How would you manage security and compliance in a microservices architecture? What metrics would you track?
So the kind of security you need to do around containers in general are: container scanning, registry scanning, production scanning, CIS Benchmarks, audit compliance, container firewall, and Kubernetes. With microservices in the CD pipeline, the basic compliance level should be at minimum a container scan, and possible scanning the code used to create the service. In general, all of your existing security and compliance should remain the same, with some of these additional steps. DeployHub helps with this by pulling together a logical view of your application so your existing practices can easily apply.
How would you capture the relationship between different microservices and how would you track compliance against those relationship?
This is a core problem with microservices in the CD pipeline. DeployHub tracks all microservice relationships in the context of an ‘application.’ An application version consumes a collection of microservice versions. With this logical view, you can continue to enforce your compliance as your are doing today with source code and builds. DeployHub aggregates the microservices back to a logical view of the application so you can continue to work based on an application version. For example, track updates to the application like change request, build number, approvals, security, etc.
On monolithic environment Change Management is used to track application changes. It needs to have a lead time, pass thru CAB meetings. How is it on a microservices environment ?
You do not need to toss out these types of controls with microservices in the CD pipeline. What you need is to be able to track ‘application changes’ as your question proposes. We agree. This is why we have worked so hard to deliver a solution that allows you to keep the concept of an application version, even though the application really no longer exist. It is there, but has changed to a collection of microservices that could be coming from different teams, making changes on their own time frame. DeployHub puts application control back into a microservices implementation so you can do things like approvals and CAB meetings based on an application release. For tight control, you would define your microservice build file to not allow a new release of a microservice to be automatically consumed by your application microservices. Here is a blog that talks about Labels and Kubernetes Deployment files from a high level and shows an example.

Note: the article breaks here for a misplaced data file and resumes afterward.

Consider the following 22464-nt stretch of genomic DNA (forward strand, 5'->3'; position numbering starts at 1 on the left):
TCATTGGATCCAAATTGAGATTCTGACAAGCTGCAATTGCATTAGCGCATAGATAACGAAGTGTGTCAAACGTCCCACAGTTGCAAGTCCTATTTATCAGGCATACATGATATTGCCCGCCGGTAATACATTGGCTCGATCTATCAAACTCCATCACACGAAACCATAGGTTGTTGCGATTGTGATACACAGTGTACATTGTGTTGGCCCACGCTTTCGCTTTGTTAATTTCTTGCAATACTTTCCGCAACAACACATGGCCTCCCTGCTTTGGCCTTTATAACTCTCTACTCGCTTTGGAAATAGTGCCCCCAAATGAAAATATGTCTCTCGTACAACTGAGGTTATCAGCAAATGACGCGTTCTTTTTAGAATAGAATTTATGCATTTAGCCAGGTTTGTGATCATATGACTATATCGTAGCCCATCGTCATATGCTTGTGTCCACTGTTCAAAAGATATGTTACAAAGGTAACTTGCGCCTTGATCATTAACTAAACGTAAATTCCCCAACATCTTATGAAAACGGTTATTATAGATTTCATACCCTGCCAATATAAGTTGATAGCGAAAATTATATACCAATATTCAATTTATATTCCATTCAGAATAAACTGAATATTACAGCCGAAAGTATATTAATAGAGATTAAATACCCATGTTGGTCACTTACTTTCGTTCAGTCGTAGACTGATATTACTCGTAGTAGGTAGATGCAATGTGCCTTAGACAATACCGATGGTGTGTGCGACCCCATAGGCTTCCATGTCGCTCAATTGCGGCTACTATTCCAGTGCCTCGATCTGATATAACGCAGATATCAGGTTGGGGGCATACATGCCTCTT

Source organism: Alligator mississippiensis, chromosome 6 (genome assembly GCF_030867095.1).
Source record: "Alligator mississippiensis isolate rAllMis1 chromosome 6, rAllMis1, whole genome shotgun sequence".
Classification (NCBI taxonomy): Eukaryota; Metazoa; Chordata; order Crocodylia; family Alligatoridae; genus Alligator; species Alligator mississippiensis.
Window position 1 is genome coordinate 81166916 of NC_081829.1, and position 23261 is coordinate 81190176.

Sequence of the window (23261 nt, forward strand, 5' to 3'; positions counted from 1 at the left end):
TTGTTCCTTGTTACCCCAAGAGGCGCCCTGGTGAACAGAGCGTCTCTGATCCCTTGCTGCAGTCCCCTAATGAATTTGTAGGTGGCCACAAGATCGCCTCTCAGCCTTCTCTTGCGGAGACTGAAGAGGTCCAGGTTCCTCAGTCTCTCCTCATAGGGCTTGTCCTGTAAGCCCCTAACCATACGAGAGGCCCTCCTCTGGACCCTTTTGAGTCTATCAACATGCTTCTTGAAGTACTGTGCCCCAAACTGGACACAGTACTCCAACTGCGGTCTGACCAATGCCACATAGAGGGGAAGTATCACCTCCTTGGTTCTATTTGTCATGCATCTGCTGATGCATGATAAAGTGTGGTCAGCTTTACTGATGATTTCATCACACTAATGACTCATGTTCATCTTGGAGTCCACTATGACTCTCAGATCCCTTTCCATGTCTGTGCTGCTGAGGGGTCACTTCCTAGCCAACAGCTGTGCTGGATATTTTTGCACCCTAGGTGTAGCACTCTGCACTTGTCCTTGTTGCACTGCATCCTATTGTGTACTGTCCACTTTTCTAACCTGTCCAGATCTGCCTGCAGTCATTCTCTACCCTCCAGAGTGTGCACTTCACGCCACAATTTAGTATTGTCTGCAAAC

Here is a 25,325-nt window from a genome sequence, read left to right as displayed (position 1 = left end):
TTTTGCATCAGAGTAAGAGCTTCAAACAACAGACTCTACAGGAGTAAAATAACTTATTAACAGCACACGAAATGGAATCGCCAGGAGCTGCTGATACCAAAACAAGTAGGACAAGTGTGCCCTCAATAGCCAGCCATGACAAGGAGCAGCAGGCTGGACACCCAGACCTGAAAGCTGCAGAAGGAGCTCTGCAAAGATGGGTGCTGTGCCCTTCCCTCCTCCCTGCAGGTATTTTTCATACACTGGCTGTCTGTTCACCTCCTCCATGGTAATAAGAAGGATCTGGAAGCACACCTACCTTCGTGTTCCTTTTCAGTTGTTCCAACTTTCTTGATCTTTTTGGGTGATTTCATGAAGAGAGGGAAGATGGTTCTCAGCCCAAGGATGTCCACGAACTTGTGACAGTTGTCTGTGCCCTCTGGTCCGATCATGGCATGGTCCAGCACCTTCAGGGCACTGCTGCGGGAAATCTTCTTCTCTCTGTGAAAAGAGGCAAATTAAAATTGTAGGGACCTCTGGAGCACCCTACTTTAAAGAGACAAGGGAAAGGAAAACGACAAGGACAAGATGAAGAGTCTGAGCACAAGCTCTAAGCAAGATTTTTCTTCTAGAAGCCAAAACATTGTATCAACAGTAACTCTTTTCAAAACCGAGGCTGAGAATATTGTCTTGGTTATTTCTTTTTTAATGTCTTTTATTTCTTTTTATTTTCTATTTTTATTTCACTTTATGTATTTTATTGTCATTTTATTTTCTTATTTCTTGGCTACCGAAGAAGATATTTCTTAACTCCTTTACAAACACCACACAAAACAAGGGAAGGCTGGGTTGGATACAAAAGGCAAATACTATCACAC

What is the first thing we should do to start with microservices? A documentation? A process?
Learning about Domain Driven Design is core to the successful implementation of Domains is critical. As you write microservices, you need to a way of organizing them for re-use. This is what Domains do. Get started by learning more about Domains. Coding microservices will be the easy part. Cataloging, sharing and versioning will be critical for your long term success.
Can you set us up to microservices?
No, but I can give you a way to learn about them, and their organization. You can sign up for DeployHub Team for free and play with the Hipster Store microservice application. This will help you get started.
Thank you for all the great questions. We appreciate your interaction.
DeployHub Key Features
- A Microservice Service Catalog for Incident Response
- Domain Driven Design Catalog to Tame Microservice Sprawl
- Ship Microservices Safely – Know Your Blast Radius
- Simplifying Microservice Applications
- Microservice Configuration Management
- Database Updates Pushed Across Your CD Pipeline
Meet the Co-Founders
- Register for DeployHub Team
- Reverse Proxy Setup for SaaS Deployments
- DeployHub Team User Guide
- The Hipster Store Tutorial